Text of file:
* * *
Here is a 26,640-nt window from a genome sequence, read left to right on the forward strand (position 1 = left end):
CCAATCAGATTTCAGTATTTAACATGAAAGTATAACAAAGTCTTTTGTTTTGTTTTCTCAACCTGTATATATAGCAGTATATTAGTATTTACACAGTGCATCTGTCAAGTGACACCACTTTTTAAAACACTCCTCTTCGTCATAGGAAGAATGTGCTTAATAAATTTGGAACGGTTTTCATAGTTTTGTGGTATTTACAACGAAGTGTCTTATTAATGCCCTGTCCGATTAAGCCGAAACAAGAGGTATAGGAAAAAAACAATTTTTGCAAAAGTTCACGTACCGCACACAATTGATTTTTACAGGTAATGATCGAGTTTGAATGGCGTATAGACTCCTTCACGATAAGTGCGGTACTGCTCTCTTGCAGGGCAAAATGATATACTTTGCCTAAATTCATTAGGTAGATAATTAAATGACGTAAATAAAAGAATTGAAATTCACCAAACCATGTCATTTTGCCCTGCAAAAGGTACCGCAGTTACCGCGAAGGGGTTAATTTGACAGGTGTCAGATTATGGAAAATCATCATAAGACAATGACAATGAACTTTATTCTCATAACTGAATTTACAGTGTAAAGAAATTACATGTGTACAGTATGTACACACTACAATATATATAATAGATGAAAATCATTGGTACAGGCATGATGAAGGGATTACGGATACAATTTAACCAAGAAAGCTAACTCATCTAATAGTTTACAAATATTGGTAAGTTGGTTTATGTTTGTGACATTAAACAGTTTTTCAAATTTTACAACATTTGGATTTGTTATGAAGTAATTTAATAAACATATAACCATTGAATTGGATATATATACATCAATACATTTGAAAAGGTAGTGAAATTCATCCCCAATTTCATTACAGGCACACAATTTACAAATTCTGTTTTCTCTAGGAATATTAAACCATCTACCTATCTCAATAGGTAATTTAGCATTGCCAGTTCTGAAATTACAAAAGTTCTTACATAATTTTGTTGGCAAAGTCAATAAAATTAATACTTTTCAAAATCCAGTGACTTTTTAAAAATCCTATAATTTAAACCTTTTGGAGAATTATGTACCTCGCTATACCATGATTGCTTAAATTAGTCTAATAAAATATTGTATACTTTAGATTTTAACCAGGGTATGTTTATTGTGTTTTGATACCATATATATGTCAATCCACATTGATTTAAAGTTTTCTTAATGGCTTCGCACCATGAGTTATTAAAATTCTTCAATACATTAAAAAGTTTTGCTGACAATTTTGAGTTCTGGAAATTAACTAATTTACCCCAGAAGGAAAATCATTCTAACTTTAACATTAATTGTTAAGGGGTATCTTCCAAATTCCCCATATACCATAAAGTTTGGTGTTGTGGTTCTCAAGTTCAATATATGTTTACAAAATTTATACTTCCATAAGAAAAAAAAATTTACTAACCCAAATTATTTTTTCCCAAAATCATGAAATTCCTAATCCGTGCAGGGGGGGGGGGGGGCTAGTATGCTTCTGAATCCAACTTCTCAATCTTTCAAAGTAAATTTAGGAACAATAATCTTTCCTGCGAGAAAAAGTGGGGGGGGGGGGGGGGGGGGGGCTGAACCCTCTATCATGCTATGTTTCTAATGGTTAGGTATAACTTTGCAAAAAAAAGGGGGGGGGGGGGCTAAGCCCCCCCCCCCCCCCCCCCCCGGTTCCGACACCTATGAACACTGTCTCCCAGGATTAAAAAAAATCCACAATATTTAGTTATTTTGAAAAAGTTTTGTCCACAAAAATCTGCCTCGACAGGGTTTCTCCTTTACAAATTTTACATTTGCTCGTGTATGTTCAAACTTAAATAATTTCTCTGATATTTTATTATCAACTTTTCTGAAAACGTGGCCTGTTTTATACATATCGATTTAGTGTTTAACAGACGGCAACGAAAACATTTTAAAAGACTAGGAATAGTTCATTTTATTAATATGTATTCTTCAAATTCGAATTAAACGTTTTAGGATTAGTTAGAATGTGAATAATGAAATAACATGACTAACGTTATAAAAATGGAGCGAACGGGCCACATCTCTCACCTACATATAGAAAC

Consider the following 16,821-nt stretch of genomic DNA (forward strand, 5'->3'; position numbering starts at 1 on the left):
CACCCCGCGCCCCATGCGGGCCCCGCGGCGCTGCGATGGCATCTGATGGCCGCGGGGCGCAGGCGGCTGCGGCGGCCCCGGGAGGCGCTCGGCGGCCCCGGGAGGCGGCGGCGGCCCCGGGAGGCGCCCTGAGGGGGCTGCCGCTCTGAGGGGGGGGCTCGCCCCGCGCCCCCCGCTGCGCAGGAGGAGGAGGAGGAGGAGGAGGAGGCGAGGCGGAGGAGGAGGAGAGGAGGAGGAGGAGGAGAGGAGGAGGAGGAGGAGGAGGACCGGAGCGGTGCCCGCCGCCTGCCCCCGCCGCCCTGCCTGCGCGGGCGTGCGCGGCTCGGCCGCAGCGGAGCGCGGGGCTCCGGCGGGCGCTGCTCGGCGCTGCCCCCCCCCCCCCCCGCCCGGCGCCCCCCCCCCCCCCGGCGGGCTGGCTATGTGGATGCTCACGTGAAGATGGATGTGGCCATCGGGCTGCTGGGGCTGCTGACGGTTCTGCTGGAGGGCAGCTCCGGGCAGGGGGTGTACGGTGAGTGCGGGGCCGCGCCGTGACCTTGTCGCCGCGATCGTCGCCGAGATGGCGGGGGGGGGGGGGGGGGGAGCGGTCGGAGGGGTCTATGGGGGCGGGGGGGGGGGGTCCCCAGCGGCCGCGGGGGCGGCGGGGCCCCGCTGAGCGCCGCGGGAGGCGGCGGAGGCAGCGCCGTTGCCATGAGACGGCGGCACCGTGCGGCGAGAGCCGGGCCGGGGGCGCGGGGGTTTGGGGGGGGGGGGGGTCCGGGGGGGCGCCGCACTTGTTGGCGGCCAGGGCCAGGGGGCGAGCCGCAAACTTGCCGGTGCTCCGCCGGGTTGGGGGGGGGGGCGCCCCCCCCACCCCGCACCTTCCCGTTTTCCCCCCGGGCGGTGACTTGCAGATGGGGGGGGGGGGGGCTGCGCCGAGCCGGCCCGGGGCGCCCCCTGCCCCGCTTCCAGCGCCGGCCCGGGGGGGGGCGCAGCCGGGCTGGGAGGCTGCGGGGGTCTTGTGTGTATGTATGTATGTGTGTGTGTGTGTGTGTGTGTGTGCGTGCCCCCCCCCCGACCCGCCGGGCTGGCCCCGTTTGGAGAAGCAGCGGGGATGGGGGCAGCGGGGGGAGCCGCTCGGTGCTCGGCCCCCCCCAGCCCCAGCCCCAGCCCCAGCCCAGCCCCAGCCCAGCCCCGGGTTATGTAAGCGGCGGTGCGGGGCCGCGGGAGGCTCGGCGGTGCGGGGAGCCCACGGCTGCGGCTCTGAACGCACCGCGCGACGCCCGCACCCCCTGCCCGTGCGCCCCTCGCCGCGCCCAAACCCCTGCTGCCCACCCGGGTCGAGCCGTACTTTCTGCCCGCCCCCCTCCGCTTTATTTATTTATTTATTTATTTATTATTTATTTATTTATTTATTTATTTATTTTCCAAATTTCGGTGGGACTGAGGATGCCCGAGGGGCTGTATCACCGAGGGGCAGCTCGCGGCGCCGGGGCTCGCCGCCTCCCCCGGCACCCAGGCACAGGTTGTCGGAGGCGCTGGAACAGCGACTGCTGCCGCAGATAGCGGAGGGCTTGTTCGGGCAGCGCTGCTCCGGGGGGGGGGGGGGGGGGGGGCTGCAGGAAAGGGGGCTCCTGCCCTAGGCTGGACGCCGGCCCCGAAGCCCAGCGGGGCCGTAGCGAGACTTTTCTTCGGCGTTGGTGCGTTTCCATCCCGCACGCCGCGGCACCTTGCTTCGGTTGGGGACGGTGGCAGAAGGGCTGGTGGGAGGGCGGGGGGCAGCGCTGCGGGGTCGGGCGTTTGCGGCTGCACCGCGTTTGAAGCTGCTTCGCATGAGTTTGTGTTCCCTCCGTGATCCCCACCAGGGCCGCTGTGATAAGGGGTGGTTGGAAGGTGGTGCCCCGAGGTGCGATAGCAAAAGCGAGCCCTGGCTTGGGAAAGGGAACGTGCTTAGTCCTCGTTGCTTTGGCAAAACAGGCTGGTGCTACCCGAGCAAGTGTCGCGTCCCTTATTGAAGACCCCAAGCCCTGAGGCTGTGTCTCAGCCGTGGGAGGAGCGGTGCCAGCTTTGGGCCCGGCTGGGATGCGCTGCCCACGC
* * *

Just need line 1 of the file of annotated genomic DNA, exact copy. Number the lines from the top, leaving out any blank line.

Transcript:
Here is a 26,640-nt window from a genome sequence, read left to right on the forward strand (position 1 = left end):